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A new wildlife resident


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Our native animal species are being decimated by invasive species from all just about everywhere I believe. Florida is overrun Burmese pythons and multiple species of Asian carp. There's so many invaders I can't list them all. The impact of this invasion is widespread and affects the balance of natural ecology here. If there is a solution it won't come soon enough for most native species.

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That's great news about Scotland. Hopes should be high for a very positive outcome.

The snakehead fish are scary looking. That's not a scientific observation, obviously. These species are pervasive here. Maybe that's because they have no natural predators or competition for resources here.

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I had to give up on the help to build a hog house for my Hedgehog. So I had to order one from a local charity that will make one to suit my needs and my ability to look after it. I also have some good news, a few days ago I saw the mother carrying a small baby in it's mouth, then today I saw a much older one looking about 4-5" long that came to eat the food I had put out. That was such a surprise, I can only think that it was last years baby... but I'm thrilled, we have a family now.  My move to commission a hog house was good.  So I am putting out more food to accommodate the mother and the youngster as well.  My goodness, I hope it will be big enough for my family of hogs.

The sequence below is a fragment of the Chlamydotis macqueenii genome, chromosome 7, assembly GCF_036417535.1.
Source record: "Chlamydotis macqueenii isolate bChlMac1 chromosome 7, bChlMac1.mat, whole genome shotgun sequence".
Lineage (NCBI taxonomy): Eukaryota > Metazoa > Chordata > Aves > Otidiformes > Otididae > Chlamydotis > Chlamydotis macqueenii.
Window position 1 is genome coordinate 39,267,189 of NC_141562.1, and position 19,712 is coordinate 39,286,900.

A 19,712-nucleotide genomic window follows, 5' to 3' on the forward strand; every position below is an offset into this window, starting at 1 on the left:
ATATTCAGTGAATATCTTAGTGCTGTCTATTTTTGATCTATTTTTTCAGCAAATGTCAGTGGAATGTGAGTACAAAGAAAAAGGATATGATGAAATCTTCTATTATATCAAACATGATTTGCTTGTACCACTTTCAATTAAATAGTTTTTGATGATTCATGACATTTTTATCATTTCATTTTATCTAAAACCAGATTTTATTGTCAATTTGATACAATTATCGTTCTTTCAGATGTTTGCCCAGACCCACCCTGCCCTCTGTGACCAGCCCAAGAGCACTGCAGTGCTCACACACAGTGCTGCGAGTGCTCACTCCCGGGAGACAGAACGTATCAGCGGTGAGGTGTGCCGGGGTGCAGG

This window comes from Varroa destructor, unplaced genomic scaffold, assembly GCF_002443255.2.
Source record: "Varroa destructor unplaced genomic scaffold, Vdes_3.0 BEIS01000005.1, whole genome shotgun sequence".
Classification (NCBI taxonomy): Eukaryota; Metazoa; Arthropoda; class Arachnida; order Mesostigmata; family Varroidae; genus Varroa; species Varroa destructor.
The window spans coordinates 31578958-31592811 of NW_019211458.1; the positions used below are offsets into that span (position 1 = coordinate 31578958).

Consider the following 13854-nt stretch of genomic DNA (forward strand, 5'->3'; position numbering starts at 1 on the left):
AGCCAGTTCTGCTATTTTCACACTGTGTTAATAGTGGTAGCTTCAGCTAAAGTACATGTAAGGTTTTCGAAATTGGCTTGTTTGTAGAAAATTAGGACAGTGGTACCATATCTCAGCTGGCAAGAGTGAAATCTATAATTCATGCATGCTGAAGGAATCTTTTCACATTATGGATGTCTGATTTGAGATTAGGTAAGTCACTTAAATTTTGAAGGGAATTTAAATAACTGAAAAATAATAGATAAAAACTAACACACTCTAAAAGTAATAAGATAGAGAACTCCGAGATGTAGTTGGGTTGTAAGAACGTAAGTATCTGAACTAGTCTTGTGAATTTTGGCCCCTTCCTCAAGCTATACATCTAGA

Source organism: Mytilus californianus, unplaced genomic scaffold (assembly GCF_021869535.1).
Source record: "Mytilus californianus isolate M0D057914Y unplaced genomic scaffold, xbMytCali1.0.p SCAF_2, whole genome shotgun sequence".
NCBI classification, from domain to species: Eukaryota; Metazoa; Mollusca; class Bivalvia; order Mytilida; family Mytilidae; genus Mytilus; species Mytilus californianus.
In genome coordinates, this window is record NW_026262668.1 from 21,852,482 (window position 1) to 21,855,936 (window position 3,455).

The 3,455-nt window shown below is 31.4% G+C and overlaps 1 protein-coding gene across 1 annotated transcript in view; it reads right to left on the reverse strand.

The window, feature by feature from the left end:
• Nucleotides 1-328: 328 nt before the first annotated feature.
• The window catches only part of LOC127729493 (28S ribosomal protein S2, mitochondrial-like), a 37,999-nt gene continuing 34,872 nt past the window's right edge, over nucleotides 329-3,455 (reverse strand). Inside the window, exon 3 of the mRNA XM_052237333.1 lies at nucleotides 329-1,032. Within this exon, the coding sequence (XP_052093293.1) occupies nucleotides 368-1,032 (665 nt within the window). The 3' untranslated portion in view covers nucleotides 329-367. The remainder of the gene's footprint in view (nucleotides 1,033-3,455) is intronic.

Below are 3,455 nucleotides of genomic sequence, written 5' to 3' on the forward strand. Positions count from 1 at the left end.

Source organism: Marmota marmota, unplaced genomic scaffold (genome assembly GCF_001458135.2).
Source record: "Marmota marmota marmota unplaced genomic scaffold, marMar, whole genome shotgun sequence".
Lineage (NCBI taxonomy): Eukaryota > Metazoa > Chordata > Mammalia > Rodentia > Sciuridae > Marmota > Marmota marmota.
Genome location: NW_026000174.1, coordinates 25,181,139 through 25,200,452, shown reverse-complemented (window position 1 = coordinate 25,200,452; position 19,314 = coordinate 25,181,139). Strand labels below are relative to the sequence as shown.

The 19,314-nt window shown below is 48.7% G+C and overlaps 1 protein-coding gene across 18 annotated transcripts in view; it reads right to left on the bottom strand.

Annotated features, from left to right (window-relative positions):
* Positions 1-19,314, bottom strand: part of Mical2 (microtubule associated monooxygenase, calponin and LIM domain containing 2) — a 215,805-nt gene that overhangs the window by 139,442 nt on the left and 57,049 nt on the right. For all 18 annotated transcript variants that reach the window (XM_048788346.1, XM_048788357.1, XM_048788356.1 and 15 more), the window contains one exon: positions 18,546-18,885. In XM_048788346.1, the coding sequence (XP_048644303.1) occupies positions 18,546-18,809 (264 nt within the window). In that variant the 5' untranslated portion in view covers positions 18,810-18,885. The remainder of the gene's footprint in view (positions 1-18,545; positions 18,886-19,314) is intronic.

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They are going through the dog food now at an increasing rate, I'll have to buy another tin tomorrow, good job it's quite cheap.  I put out 2 lots today and by late afternoon, it was all gone.  I looks like I will have to increase the portion sizes that I freeze, to keep it fresh.  My goodness they are greedy.  But they have to put on weight to survive hibernation. Estimates are around 600gms to survive.

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16 hours ago, Merlin said:

Domesticated hedgehogs are smaller than natural habitat hedgehogs. I've never seen one as large as the one with your cat, Gregorius. And the markings of domestics are lighter color. But essentially the same only very cuddly and friendly.

Your house may not be big enough once the word gets out, Kath. Safety in numbers for them as for us. You may have to commission a larger refuge for them next year.

Keep us updated on the hedgehog story.

In Switzerland and in neighboring Italy it has been forbidden for some years to raise a European hedgehog (Erinaceus europaeus)  at home and treat it as a pet, because, like foxes or deer, hedgehogs are considered wild animals. The law, however, allows you to keep a hedgehog in your garden only if the animal has decided to come and live in your yard.
The hedgehog I photographed is not a domestic hedgehog but a hedgehog that lives in the wild in my backyard. It is a European hedgehog specimen that can reach 25/30 cm (9,8/11.8 in.) in length and up to 1 kilo (2.2 lb) in weight.